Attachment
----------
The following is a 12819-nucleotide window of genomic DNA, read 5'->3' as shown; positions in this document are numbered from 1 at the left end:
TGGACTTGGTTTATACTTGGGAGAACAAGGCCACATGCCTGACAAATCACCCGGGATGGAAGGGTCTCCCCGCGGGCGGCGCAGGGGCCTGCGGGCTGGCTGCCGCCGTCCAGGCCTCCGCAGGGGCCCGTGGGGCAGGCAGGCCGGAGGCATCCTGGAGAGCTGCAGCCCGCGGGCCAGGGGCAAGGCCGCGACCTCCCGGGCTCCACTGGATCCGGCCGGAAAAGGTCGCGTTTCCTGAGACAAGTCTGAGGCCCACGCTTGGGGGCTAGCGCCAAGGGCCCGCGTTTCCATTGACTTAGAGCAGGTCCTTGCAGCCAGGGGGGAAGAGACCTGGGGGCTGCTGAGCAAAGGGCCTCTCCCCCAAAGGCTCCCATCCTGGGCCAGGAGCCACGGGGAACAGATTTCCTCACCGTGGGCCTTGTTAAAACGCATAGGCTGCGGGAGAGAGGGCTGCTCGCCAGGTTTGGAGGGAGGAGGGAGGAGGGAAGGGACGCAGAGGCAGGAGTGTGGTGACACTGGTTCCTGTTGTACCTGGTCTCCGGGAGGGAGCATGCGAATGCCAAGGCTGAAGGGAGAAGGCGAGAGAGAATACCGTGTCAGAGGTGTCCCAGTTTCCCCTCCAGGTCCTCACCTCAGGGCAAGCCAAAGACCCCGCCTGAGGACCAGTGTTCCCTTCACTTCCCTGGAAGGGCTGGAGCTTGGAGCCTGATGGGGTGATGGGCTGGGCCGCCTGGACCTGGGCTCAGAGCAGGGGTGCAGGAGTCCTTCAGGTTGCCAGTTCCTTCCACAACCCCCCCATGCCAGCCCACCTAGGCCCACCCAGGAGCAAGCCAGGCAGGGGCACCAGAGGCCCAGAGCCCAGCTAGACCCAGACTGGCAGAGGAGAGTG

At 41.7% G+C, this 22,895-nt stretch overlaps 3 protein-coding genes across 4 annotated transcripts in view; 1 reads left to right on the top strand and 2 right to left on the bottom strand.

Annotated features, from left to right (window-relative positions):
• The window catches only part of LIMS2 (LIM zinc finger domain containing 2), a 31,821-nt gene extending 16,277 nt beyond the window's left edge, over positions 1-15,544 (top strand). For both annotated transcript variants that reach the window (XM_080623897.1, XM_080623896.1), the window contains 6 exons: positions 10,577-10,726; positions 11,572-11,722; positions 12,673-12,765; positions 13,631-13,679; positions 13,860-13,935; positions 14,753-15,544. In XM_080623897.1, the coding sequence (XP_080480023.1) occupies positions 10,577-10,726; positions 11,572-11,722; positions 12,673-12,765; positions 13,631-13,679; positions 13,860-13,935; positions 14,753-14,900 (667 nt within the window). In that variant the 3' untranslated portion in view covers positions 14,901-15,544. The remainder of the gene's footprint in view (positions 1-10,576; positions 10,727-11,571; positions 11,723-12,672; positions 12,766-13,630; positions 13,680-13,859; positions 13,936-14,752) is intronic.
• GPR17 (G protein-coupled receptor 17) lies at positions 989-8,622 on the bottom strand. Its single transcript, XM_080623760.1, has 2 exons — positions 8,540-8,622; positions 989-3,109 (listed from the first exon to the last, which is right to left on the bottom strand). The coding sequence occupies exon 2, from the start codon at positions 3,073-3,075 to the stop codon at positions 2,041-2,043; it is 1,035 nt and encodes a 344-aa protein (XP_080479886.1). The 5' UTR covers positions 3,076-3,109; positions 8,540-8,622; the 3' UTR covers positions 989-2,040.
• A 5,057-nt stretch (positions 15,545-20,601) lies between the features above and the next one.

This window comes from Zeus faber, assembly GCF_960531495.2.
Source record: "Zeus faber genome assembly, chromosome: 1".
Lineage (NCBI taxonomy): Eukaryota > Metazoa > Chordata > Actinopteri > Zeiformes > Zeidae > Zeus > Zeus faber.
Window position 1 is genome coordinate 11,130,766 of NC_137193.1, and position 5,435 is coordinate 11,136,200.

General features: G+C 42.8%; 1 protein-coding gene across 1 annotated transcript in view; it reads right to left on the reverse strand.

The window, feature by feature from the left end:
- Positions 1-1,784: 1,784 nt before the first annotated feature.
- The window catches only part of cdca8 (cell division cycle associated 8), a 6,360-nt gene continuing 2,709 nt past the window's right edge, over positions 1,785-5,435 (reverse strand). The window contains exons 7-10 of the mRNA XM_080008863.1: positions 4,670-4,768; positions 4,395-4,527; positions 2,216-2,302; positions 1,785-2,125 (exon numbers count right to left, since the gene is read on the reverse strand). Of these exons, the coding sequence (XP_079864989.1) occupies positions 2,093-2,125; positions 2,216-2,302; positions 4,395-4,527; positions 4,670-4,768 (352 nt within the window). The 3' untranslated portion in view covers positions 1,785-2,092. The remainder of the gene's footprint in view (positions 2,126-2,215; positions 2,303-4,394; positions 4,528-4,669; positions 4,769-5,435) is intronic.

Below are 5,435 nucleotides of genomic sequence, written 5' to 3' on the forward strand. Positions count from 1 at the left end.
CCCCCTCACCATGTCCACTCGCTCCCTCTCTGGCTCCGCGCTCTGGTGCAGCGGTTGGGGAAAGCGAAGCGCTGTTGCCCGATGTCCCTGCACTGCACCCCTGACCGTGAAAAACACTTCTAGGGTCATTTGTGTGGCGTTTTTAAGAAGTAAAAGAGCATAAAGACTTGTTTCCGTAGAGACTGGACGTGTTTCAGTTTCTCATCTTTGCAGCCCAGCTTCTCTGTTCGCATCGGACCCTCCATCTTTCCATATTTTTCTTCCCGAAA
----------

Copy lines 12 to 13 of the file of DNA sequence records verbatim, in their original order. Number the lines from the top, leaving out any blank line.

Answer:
General features: G+C 42.8%; 1 protein-coding gene across 1 annotated transcript in view; it reads right to left on the reverse strand.

The window, feature by feature from the left end: